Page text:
Deep work can be achieved during single or mono tasking. Deep work, as defined by Cal Newport, author of Deep Work: Rules for Focused Success in a Distracted World “is the ability to focus without distraction on a cognitively demanding task. It’s a skill that allows you to quickly master complicated information and produce better results in less time”. Research shows that there’s no such thing as multitasking, our brains can’t do it. Instead we’re just switching from task to task really fast, giving us the allusion of working on multiple things at once. Multitasking can be attributed to a decrease in attention span, increased mental fatigue, and overall less productivity.
Now, I’m not saying that multitasking is the devil and that we should only work in deep focus. Multitasking can be extremely efficient and a contributing factor to new ideas. But you have to do it mindfully. I’ve witnessed the consultants at Jones IT work as masters of multitasking. They’re always solving multiple IT issues at once.To achieve efficient multitasking, we work as a team and keep continuous open communication. Most, importantly, after every project, our consultants set a time to review it. They consistently improve our processes by taking the time to examine what went right and what went wrong. This is something ingrained into the culture at Jones IT and we believe it can be beneficial to every single company.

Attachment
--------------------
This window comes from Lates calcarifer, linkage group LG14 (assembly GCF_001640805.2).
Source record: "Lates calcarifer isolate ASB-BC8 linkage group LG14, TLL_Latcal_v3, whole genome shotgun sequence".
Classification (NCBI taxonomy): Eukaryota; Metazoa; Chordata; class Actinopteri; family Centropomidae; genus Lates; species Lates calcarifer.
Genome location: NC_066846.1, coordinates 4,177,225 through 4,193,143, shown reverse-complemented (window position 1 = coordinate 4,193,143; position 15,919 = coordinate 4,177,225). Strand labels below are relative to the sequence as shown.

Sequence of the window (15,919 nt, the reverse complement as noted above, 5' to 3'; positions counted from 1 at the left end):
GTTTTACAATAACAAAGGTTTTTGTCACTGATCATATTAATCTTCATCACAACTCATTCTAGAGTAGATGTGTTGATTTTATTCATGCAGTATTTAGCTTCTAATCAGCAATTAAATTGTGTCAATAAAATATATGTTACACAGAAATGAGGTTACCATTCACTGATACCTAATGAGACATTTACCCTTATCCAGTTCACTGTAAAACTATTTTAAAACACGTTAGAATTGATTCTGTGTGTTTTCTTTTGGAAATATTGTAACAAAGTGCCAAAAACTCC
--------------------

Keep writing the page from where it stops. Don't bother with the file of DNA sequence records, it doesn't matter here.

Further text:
To engage in deep focus work, we recommend giving these a shot.
Practice meditation to help silence and refocus your brain with apps like Headspace or Calm. Kick off by challenging yourself by starting with 5 minutes at a time when you wake up and before going to bed. Eventually, you can increase the time with practice. Just as our teeth need flossing and brushing; our brains could always use the mental flossing and brain bathing through meditation.
Implement time structures to your work. Set up short sprints with mini-milestones on tasks/projects and time limits somewhere between 20 minutes to 2 hours. The 25/5 Pomodoro Technique is a perfect for this. If you use Trello for your tasks and projects, the Pomello app integration really helps you to implement this strategy.
Planning to Plan, the Secret to an Organized Schedule